Biltmore Estate Part Two: Downstairs

Are you guys ready for round two? If you enjoyed the Upstairs of Biltmore Estate in my last post, now you can see what was going on below decks at this magnificent temple to free enterprise (and velvet damask...Mrs. Vanderbilt liked her damask, now). Be aware that these photos were in low light so it may not be easy to make out details, but I like to think it adds ambiance.

The first part of the Downstairs world, of course, was a dark creepy tunnel of exposed stones (and subpar lighting) that leads you to endless hallways of recreational areas, changing rooms for guests, servants' quarters, and working rooms like kitchens and laundries. First off, you walk through the very American sports rooms, which included this very fine two-lane bowling alley, a gym, and a swimming pool! Observe and appreciate the rowing machine, showers, and weights, which George Vanderbilt III used to both get shredded and to impress his guests; Asheville had been a popular place for nature-filled health retreats and George wanted to make Biltmore a place where you could rest, get in a few frames of bowling, and sweat your booty off in your turn-of-the-century man's low-cut weight-lifting onesie. You know the ones I mean. And when you were done, you could change your clothes in one of many changing rooms on the lower floor, so you didn't have to be caught in your underoos on any of the upper floors if you forgot a comb or your Dapper Dan hair pomade.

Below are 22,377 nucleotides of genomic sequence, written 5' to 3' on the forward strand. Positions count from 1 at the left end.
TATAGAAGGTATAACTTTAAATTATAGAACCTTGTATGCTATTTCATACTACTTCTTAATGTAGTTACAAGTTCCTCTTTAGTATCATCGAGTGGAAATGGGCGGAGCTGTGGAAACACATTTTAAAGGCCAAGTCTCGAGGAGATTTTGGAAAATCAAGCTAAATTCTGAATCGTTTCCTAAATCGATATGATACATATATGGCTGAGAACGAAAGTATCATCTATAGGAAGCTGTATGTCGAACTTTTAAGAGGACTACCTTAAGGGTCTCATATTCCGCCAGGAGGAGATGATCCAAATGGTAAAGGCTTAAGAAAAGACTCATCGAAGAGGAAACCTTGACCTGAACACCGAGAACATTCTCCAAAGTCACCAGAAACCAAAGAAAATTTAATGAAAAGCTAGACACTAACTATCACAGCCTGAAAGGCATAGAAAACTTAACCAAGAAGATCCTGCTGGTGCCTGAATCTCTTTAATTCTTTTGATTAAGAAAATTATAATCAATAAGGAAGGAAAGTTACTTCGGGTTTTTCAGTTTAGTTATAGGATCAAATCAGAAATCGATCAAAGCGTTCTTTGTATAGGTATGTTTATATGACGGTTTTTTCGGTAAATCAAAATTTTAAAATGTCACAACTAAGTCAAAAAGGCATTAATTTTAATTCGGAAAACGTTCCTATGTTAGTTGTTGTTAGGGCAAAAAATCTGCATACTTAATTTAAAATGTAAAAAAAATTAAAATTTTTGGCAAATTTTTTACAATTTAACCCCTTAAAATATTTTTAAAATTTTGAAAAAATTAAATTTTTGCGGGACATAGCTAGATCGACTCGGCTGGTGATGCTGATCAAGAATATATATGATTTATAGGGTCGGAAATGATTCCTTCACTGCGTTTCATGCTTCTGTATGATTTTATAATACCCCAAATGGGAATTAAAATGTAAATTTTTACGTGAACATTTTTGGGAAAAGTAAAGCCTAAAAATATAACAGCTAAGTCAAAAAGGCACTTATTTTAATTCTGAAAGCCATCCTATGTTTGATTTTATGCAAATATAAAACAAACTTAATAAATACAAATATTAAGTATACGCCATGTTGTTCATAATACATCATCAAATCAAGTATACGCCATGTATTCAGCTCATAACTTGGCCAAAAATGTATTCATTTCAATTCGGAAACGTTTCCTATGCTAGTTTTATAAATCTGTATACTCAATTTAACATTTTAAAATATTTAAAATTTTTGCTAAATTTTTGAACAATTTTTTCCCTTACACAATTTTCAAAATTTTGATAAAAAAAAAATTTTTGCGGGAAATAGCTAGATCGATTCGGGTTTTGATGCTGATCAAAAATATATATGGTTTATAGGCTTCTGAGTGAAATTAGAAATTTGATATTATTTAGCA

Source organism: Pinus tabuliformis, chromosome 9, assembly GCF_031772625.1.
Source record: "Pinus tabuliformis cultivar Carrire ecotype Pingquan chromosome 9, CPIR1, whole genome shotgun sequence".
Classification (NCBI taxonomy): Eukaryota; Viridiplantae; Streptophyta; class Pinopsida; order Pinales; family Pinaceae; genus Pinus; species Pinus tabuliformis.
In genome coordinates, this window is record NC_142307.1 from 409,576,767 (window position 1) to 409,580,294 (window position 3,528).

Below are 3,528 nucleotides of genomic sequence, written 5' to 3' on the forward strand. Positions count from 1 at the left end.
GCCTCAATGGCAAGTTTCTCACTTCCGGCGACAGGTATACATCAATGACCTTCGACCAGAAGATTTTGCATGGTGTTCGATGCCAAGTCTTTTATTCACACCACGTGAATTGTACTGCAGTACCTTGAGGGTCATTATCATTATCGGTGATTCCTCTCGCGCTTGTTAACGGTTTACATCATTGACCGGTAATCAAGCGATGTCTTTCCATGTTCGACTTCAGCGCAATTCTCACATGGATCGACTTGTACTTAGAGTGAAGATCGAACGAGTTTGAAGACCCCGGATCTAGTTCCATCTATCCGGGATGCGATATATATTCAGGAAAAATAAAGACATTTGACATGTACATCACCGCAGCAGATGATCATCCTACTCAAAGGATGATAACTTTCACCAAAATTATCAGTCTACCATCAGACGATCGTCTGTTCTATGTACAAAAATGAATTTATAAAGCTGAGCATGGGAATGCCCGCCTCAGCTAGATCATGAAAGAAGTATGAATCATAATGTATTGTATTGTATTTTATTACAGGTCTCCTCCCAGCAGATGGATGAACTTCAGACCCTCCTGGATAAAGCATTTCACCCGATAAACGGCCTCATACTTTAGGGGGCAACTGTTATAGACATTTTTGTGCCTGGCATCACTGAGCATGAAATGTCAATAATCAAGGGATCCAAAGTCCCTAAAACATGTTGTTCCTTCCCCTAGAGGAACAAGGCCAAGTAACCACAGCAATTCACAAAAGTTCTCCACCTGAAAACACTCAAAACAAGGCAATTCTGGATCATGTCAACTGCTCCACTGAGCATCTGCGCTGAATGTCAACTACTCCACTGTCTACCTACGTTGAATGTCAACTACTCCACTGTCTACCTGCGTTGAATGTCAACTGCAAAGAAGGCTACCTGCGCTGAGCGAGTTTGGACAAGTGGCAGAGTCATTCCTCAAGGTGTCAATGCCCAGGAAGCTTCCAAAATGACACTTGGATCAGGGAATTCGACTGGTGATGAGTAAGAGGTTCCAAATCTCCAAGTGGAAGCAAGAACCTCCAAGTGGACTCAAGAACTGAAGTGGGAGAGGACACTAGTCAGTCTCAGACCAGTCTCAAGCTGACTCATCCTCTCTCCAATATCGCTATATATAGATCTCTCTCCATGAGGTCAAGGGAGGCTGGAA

While I do love the easy-to-climb ladder at the far end, I don't think I would be okay with an underground swimming pool like this because A) I am a little claustrophobic and B) I don't have much confidence in the strength of lightbulbs in the late nineteenth century. Although it would be a nice place to retreat to after a day of counting all your money and reading stock market ticker tapes in your gentleman's smoking room, which is maybe not where the ticker tape would be but you know what I mean. I also wonder if this swimming pool was sometimes filled with coins and George would swan dive like Scrooge McDuck into it at the end of a long day and bathe in his golden legacy. Nice subway tile, too.

In addition to fun times for yourself and your guests, the downstairs can also be used to house your servants and all the equipment needed to run your hotel-mansion. This means a grand main kitchen with all kinds of smaller rooms (like a meat-roasting room) and a glorious array of copper kitchen pots. I couldn't tell if there was a gas range or not, but there certainly wasn't any of those sad glass-top electric ranges in this place. There may or may not have been gas but there was a good old fashioned fire you could use to roast your half-pig or sauté some fancy French business. This place was very modern and had a walk-in fridge, untold pantries, and two dumbwaiters (one mechanical, one electric). I have to say, if I ever live in a house with a dumbwaiter I will have achieved more than I ever thought possible. But I would also always be afraid of pulling up an attack raccoon just like Shelley Long did in The Money Pit